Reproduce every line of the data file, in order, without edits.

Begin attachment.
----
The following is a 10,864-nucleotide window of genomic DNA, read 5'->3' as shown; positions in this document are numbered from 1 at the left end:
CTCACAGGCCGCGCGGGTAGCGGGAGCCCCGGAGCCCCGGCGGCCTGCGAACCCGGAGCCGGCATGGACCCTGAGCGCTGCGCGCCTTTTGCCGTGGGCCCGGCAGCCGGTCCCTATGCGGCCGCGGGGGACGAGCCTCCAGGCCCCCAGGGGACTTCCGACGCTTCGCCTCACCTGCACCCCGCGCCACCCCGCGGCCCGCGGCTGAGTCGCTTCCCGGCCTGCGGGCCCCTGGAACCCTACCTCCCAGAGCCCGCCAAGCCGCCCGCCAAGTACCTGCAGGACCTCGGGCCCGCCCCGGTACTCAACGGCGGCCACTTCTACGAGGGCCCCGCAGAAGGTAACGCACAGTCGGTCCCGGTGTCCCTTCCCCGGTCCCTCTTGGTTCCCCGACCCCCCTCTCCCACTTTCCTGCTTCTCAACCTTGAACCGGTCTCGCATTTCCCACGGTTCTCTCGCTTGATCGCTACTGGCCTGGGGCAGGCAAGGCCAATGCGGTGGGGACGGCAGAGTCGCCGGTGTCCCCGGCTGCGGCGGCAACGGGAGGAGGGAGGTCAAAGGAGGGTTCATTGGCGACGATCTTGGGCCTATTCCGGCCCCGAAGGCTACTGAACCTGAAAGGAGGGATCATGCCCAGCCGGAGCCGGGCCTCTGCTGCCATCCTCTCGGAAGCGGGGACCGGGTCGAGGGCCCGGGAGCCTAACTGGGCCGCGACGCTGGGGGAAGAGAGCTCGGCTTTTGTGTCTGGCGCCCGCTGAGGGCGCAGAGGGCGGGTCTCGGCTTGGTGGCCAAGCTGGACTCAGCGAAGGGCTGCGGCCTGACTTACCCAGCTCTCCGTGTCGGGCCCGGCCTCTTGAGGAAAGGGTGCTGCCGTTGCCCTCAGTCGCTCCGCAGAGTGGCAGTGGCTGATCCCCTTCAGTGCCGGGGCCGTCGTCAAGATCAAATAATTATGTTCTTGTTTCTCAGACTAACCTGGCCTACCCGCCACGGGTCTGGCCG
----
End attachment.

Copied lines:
The following is a 10,864-nucleotide window of genomic DNA, read 5'->3' as shown; positions in this document are numbered from 1 at the left end:
CTCACAGGCCGCGCGGGTAGCGGGAGCCCCGGAGCCCCGGCGGCCTGCGAACCCGGAGCCGGCATGGACCCTGAGCGCTGCGCGCCTTTTGCCGTGGGCCCGGCAGCCGGTCCCTATGCGGCCGCGGGGGACGAGCCTCCAGGCCCCCAGGGGACTTCCGACGCTTCGCCTCACCTGCACCCCGCGCCACCCCGCGGCCCGCGGCTGAGTCGCTTCCCGGCCTGCGGGCCCCTGGAACCCTACCTCCCAGAGCCCGCCAAGCCGCCCGCCAAGTACCTGCAGGACCTCGGGCCCGCCCCGGTACTCAACGGCGGCCACTTCTACGAGGGCCCCGCAGAAGGTAACGCACAGTCGGTCCCGGTGTCCCTTCCCCGGTCCCTCTTGGTTCCCCGACCCCCCTCTCCCACTTTCCTGCTTCTCAACCTTGAACCGGTCTCGCATTTCCCACGGTTCTCTCGCTTGATCGCTACTGGCCTGGGGCAGGCAAGGCCAATGCGGTGGGGACGGCAGAGTCGCCGGTGTCCCCGGCTGCGGCGGCAACGGGAGGAGGGAGGTCAAAGGAGGGTTCATTGGCGACGATCTTGGGCCTATTCCGGCCCCGAAGGCTACTGAACCTGAAAGGAGGGATCATGCCCAGCCGGAGCCGGGCCTCTGCTGCCATCCTCTCGGAAGCGGGGACCGGGTCGAGGGCCCGGGAGCCTAACTGGGCCGCGACGCTGGGGGAAGAGAGCTCGGCTTTTGTGTCTGGCGCCCGCTGAGGGCGCAGAGGGCGGGTCTCGGCTTGGTGGCCAAGCTGGACTCAGCGAAGGGCTGCGGCCTGACTTACCCAGCTCTCCGTGTCGGGCCCGGCCTCTTGAGGAAAGGGTGCTGCCGTTGCCCTCAGTCGCTCCGCAGAGTGGCAGTGGCTGATCCCCTTCAGTGCCGGGGCCGTCGTCAAGATCAAATAATTATGTTCTTGTTTCTCAGACTAACCTGGCCTACCCGCCACGGGTCTGGCCG